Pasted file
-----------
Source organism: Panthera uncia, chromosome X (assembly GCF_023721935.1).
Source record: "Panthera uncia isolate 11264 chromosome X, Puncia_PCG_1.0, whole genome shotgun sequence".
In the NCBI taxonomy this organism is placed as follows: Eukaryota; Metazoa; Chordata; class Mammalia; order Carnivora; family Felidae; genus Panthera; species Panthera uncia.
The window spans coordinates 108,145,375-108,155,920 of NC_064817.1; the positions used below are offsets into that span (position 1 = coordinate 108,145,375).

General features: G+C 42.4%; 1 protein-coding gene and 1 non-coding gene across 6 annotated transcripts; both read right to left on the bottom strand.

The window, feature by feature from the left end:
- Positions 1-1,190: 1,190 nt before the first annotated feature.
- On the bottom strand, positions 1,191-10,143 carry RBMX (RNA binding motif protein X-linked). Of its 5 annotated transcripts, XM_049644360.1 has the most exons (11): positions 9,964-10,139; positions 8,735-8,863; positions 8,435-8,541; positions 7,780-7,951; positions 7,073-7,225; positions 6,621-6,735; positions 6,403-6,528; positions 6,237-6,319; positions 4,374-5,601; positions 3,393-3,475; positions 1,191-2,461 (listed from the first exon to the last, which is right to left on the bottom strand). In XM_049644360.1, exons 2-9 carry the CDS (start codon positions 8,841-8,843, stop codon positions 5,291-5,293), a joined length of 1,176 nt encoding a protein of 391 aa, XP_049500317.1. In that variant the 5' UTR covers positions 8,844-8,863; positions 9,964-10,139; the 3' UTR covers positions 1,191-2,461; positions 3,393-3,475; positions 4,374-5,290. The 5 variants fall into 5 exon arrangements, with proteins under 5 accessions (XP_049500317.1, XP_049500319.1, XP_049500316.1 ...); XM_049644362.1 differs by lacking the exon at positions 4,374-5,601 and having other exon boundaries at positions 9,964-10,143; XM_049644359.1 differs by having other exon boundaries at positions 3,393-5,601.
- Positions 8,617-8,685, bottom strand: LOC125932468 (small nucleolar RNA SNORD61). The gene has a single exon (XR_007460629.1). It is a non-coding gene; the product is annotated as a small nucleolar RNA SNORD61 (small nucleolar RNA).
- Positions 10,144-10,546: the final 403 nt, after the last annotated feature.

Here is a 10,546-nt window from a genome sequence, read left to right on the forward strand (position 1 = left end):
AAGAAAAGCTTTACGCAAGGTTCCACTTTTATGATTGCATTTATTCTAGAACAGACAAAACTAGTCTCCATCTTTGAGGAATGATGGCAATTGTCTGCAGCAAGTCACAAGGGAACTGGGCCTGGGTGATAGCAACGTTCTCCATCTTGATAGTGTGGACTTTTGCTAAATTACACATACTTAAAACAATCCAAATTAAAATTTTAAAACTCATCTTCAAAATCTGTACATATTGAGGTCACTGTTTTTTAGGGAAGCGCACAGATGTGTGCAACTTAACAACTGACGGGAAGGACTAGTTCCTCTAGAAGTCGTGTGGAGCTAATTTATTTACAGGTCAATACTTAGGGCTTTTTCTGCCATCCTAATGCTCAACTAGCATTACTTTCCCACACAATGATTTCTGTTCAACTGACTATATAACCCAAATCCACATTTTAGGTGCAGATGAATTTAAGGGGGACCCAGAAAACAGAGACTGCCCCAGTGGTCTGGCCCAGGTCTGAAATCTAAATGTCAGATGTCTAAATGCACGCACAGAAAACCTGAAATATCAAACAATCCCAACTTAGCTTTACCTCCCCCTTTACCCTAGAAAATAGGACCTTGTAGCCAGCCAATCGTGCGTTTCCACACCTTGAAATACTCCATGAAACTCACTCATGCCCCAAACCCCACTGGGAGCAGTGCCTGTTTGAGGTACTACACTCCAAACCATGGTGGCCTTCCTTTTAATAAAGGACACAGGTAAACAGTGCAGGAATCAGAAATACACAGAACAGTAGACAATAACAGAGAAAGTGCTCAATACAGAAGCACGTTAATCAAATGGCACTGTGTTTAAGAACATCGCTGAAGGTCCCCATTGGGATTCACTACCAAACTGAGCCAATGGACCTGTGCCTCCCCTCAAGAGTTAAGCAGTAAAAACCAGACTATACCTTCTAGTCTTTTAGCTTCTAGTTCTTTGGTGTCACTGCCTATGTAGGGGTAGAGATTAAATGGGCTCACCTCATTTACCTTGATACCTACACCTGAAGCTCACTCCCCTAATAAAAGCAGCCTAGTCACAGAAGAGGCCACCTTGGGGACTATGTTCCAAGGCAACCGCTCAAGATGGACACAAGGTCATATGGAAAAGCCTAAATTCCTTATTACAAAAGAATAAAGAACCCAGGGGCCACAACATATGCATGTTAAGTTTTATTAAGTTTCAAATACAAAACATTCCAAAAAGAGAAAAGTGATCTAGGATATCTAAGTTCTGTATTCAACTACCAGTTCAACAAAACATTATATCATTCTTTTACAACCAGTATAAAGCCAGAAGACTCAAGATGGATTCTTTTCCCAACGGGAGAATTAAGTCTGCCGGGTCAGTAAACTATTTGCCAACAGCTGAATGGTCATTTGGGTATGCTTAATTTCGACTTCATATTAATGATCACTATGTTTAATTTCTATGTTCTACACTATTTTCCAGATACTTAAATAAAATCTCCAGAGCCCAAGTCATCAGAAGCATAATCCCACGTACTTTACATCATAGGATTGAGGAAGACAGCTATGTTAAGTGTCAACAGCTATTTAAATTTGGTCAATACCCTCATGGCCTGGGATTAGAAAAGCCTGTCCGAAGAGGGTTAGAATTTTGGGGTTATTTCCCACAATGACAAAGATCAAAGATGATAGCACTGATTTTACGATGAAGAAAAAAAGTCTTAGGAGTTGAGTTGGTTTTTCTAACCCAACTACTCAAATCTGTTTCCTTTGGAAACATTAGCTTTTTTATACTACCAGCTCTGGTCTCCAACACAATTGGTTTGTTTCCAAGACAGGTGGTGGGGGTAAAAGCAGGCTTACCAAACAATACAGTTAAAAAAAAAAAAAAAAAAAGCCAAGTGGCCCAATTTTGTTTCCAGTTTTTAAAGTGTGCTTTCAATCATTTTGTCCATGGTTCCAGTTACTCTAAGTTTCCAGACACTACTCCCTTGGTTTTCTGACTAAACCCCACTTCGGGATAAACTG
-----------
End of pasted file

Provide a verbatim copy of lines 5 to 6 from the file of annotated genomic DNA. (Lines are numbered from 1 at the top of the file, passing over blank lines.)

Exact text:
General features: G+C 42.4%; 1 protein-coding gene and 1 non-coding gene across 6 annotated transcripts; both read right to left on the bottom strand.

The window, feature by feature from the left end: